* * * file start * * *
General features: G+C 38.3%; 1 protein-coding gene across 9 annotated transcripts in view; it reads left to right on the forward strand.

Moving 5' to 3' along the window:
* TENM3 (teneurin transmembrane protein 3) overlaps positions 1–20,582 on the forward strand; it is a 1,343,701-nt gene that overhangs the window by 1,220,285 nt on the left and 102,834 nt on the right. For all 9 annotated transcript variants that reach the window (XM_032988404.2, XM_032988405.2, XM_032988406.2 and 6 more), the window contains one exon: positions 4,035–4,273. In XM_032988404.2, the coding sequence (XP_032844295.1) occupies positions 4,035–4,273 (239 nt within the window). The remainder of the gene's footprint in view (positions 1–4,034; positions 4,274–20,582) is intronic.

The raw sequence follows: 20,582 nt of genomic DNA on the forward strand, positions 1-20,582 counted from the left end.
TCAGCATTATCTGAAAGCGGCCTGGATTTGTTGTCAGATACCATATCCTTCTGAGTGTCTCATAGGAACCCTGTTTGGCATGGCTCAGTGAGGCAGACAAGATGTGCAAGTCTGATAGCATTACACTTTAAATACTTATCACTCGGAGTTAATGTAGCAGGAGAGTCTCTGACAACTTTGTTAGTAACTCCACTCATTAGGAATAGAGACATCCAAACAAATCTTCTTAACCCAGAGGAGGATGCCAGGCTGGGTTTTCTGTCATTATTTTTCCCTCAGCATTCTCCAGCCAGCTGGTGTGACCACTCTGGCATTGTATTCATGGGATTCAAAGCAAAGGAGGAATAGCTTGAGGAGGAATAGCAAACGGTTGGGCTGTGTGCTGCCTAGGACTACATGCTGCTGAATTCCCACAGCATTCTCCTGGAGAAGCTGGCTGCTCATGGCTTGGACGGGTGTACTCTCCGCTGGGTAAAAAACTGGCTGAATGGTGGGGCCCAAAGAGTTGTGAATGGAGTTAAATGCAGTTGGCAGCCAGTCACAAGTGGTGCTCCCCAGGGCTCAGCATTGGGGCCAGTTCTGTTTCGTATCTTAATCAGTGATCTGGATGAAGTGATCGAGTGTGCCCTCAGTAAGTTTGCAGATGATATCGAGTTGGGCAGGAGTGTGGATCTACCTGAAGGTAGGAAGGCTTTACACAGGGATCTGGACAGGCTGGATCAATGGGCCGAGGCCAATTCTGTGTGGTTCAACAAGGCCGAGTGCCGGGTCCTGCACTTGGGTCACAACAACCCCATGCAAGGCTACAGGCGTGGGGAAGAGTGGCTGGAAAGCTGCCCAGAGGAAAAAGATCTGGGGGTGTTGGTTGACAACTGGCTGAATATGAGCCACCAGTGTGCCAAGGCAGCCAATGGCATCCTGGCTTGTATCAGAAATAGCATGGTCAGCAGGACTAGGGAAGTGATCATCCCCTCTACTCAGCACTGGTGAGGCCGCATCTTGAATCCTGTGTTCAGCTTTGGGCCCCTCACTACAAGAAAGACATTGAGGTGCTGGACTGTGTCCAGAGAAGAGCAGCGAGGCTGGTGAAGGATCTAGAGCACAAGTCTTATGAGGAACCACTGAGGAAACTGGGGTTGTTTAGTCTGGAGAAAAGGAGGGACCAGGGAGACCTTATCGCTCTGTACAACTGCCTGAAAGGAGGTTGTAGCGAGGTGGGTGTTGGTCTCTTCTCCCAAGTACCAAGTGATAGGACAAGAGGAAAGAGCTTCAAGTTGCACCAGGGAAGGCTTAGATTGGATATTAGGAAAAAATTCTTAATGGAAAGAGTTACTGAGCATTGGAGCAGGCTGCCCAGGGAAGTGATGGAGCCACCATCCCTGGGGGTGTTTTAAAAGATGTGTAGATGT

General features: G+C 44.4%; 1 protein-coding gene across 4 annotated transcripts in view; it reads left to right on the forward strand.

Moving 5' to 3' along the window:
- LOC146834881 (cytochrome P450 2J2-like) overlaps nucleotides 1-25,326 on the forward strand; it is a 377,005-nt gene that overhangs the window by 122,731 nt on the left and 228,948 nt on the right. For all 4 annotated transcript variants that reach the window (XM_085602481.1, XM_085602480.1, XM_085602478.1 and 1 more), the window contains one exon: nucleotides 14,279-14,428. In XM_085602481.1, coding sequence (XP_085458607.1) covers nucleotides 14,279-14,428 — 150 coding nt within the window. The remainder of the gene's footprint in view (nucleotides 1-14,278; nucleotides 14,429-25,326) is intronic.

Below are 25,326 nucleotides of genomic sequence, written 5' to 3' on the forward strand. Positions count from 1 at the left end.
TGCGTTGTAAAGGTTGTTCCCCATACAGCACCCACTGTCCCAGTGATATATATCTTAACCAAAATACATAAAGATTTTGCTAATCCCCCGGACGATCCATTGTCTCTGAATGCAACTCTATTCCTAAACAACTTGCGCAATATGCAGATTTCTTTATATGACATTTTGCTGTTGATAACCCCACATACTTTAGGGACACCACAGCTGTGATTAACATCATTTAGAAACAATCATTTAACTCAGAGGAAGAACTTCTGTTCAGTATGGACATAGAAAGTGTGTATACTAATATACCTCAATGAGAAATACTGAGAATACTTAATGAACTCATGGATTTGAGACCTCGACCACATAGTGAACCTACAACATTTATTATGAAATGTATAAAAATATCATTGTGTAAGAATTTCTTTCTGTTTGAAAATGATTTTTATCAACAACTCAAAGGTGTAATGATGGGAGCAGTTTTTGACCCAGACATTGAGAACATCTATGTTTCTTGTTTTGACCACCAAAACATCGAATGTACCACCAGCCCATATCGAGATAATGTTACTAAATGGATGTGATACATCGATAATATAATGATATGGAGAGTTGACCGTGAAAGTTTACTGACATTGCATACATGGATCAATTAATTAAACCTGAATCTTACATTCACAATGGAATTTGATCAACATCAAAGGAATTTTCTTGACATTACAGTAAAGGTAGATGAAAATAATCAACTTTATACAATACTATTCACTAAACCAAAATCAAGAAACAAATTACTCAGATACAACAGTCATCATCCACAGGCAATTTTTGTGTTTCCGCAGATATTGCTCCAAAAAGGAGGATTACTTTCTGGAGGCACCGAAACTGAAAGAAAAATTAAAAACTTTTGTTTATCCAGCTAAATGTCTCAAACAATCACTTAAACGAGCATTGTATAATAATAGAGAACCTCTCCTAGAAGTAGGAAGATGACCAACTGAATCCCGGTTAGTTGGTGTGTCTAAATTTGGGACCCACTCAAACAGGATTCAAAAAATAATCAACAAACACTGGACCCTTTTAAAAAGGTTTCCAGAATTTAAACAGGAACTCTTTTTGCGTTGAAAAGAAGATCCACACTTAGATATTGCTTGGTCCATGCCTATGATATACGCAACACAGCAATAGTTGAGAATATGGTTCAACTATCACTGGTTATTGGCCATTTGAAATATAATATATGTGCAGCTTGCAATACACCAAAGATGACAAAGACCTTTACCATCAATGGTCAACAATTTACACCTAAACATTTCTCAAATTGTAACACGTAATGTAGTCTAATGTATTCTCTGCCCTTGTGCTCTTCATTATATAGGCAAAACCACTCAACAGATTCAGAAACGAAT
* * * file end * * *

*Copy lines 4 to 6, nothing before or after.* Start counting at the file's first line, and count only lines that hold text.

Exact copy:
The raw sequence follows: 20,582 nt of genomic DNA on the forward strand, positions 1-20,582 counted from the left end.
TCAGCATTATCTGAAAGCGGCCTGGATTTGTTGTCAGATACCATATCCTTCTGAGTGTCTCATAGGAACCCTGTTTGGCATGGCTCAGTGAGGCAGACAAGATGTGCAAGTCTGATAGCATTACACTTTAAATACTTATCACTCGGAGTTAATGTAGCAGGAGAGTCTCTGACAACTTTGTTAGTAACTCCACTCATTAGGAATAGAGACATCCAAACAAATCTTCTTAACCCAGAGGAGGATGCCAGGCTGGGTTTTCTGTCATTATTTTTCCCTCAGCATTCTCCAGCCAGCTGGTGTGACCACTCTGGCATTGTATTCATGGGATTCAAAGCAAAGGAGGAATAGCTTGAGGAGGAATAGCAAACGGTTGGGCTGTGTGCTGCCTAGGACTACATGCTGCTGAATTCCCACAGCATTCTCCTGGAGAAGCTGGCTGCTCATGGCTTGGACGGGTGTACTCTCCGCTGGGTAAAAAACTGGCTGAATGGTGGGGCCCAAAGAGTTGTGAATGGAGTTAAATGCAGTTGGCAGCCAGTCACAAGTGGTGCTCCCCAGGGCTCAGCATTGGGGCCAGTTCTGTTTCGTATCTTAATCAGTGATCTGGATGAAGTGATCGAGTGTGCCCTCAGTAAGTTTGCAGATGATATCGAGTTGGGCAGGAGTGTGGATCTACCTGAAGGTAGGAAGGCTTTACACAGGGATCTGGACAGGCTGGATCAATGGGCCGAGGCCAATTCTGTGTGGTTCAACAAGGCCGAGTGCCGGGTCCTGCACTTGGGTCACAACAACCCCATGCAAGGCTACAGGCGTGGGGAAGAGTGGCTGGAAAGCTGCCCAGAGGAAAAAGATCTGGGGGTGTTGGTTGACAACTGGCTGAATATGAGCCACCAGTGTGCCAAGGCAGCCAATGGCATCCTGGCTTGTATCAGAAATAGCATGGTCAGCAGGACTAGGGAAGTGATCATCCCCTCTACTCAGCACTGGTGAGGCCGCATCTTGAATCCTGTGTTCAGCTTTGGGCCCCTCACTACAAGAAAGACATTGAGGTGCTGGACTGTGTCCAGAGAAGAGCAGCGAGGCTGGTGAAGGATCTAGAGCACAAGTCTTATGAGGAACCACTGAGGAAACTGGGGTTGTTTAGTCTGGAGAAAAGGAGGGACCAGGGAGACCTTATCGCTCTGTACAACTGCCTGAAAGGAGGTTGTAGCGAGGTGGGTGTTGGTCTCTTCTCCCAAGTACCAAGTGATAGGACAAGAGGAAAGAGCTTCAAGTTGCACCAGGGAAGGCTTAGATTGGATATTAGGAAAAAATTCTTAATGGAAAGAGTTACTGAGCATTGGAGCAGGCTGCCCAGGGAAGTGATGGAGCCACCATCCCTGGGGGTGTTTTAAAAGATGTGTAGATGT

General features: G+C 44.4%; 1 protein-coding gene across 4 annotated transcripts in view; it reads left to right on the forward strand.